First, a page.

June 22, 2024

How to Find a Qualified Therapist

How do I find a qualified therapist to help me with mental-health treatment related to my experiences?

Below is a list of questions that may be helpful in answering this question. Remember, it is totally OK to “interview” therapists to make sure that you feel good about their expertise, their level of professionalism, and whether or not they feel like a good fit for you.

  1. What is your license or accreditation?
  2. What is your training and expertise?
  3. Do you have experience working with trauma? What types of trauma? (Note: experience with Complex PTSD will be helpful).
  4. What type of therapy do you practice? What does that look like in my treatment?
  5. What if I am not comfortable with a type of therapy you practice? How will we resolve that?
  6. Are you reachable in a crisis and emergency? If not, can you provide me with resources that can help me should that happen?
  7. Do you have any training or understanding of the impacts of cults, thought reform, coercion, or abuse?
  8. Do you practice hypnosis or other trance-induction techniques? (Note: some types of therapies using new age concepts, guided visualization, and hypnosis may be triggering. Proceed with caution.)
  9. How do you explain your fees, sliding scales, and cancellation policy? (Note: transparency and clarity are important.)
  10. How do you set treatment goals? What does that process look like?
  11. If I am uncomfortable with something you do or suggest, how should I handle it?

Additionally, you may ask yourself these questions after the initial assessment or call:

  1. Did I feel heard, understood and respected by the therapist?
  2. Did I feel like the relationship was collaborative with the therapist or were they the “expert” and I the pupil?
  3. Was the therapist willing to understand and make adjustments if there was something that made me feel uncomfortable?
  4. Was the therapist open to referring me to someone else if they did not have the level of expertise needed to address my therapeutic needs?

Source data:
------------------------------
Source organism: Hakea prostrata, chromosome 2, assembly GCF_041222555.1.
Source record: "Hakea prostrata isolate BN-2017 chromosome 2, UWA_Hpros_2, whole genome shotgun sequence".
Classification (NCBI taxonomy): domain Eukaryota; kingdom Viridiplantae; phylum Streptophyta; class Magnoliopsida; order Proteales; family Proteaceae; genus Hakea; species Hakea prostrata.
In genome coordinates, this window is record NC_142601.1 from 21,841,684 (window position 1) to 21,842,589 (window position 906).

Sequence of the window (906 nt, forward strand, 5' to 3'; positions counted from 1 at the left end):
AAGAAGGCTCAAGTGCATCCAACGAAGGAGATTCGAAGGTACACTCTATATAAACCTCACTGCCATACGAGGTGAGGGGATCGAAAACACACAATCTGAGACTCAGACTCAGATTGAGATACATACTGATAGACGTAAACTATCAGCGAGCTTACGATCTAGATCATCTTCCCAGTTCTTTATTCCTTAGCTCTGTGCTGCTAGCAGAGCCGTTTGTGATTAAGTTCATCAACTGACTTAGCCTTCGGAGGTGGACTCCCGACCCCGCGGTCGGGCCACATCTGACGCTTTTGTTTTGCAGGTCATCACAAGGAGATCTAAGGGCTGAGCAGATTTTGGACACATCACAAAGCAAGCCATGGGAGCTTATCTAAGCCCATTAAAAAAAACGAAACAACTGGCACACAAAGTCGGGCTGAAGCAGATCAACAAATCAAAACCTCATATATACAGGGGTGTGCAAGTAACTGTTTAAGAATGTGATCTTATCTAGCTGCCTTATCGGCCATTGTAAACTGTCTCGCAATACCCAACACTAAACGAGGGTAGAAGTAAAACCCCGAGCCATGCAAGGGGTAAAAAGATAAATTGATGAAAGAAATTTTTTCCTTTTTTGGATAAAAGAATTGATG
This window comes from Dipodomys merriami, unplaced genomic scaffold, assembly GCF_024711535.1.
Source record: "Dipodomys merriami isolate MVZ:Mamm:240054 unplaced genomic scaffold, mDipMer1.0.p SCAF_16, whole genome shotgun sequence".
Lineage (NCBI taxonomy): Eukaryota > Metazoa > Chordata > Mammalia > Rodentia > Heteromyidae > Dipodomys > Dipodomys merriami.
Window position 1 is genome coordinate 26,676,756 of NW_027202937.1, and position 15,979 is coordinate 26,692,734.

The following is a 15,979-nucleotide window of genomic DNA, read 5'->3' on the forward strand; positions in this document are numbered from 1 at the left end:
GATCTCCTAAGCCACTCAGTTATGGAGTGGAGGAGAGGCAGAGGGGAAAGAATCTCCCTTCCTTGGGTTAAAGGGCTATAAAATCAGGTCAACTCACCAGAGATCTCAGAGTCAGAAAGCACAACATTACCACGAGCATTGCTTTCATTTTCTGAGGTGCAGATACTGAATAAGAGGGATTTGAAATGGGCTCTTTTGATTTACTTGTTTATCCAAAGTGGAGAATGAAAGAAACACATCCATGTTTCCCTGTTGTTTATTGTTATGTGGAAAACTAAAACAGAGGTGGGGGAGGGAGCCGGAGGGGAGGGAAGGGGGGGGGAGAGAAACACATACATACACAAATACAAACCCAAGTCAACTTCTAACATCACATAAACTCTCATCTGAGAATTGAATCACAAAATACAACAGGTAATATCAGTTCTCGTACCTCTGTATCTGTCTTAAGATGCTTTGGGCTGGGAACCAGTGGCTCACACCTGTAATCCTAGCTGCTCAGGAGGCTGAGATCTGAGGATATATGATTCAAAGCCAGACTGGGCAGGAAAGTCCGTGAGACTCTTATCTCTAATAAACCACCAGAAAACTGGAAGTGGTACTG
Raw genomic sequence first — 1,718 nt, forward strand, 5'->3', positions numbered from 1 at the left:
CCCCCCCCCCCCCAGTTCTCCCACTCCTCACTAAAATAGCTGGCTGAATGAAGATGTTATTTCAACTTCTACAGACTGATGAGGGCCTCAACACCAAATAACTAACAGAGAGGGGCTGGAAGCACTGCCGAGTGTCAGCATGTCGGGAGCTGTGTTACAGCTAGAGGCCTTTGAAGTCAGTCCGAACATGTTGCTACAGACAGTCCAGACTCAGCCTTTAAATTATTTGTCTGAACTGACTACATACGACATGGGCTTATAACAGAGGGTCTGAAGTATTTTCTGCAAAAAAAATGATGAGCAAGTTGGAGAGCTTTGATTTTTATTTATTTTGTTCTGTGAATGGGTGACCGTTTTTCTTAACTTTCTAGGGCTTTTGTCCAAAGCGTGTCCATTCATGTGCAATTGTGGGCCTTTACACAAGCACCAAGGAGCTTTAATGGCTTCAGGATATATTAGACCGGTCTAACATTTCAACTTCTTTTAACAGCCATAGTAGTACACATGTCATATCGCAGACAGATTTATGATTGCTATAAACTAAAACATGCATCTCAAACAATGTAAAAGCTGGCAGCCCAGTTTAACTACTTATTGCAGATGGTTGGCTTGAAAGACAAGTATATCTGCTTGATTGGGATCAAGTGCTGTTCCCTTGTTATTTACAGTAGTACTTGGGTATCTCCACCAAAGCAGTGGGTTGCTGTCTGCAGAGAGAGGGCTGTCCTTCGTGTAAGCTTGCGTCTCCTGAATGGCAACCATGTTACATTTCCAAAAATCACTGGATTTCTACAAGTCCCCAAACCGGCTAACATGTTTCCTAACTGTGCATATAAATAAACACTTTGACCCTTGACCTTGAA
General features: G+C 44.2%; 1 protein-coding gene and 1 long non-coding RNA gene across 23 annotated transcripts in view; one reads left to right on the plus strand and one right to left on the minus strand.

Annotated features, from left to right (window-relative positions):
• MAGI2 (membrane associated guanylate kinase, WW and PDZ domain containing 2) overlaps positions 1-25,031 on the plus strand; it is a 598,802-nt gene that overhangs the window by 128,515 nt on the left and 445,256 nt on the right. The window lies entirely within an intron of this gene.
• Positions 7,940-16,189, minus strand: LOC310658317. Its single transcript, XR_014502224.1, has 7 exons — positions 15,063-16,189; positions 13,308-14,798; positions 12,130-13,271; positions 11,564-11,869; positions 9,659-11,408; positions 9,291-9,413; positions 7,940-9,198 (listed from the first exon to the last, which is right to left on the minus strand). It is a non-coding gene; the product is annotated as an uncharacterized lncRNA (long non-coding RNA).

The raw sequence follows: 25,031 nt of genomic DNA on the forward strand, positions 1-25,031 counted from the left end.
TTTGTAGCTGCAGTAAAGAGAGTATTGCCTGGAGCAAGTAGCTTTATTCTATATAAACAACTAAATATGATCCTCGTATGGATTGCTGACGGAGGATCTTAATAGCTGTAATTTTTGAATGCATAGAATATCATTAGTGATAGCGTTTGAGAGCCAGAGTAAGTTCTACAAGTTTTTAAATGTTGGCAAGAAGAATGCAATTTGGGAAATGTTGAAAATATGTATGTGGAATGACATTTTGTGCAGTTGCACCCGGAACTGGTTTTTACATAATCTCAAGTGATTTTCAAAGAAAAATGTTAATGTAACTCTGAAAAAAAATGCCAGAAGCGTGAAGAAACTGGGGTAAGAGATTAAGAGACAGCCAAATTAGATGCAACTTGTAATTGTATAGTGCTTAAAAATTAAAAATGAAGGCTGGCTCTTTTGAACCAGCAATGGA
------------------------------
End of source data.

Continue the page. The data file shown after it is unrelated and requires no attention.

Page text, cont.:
5. Was the therapist open and direct in answering all of my questions?
  6. Did the therapist seem sensitive, intelligent, and mature? Did they seem to be someone with whom I can feel safe?
  7. Was the therapist open and willing to learn more and work toward understanding more about my specific areas of need?

Other things to keep in mind:

  1. Above all, trust your own judgment. If for some reason, you did not feel safe or were dismissed, that is enough. Look for another clinician.
  2. It is OK to interview different therapists until you find someone that will work for you. A healthy therapist will understand this and not take offense.
  3. You can stop therapy any time you want. At all times, you have a gas pedal and a brake. Your therapist should understand and respect this. Therapy is for you, not the therapist.
  4. Any therapist should understand the basics of ethical practices including non-sexual relationships with clients, caution around any touching, boundaries in relationships, and no dual relationships with clients. All of these areas should be openly discussed and navigated in a safe and respectful way.


Dr. Janja Lalich

Janja Lalich, Ph.D. is a researcher, author, and educator specializing in cults and extremist groups, with a particular focus on charismatic relationships, political and other social movements, ideology and social control, and issues of gender and sexuality.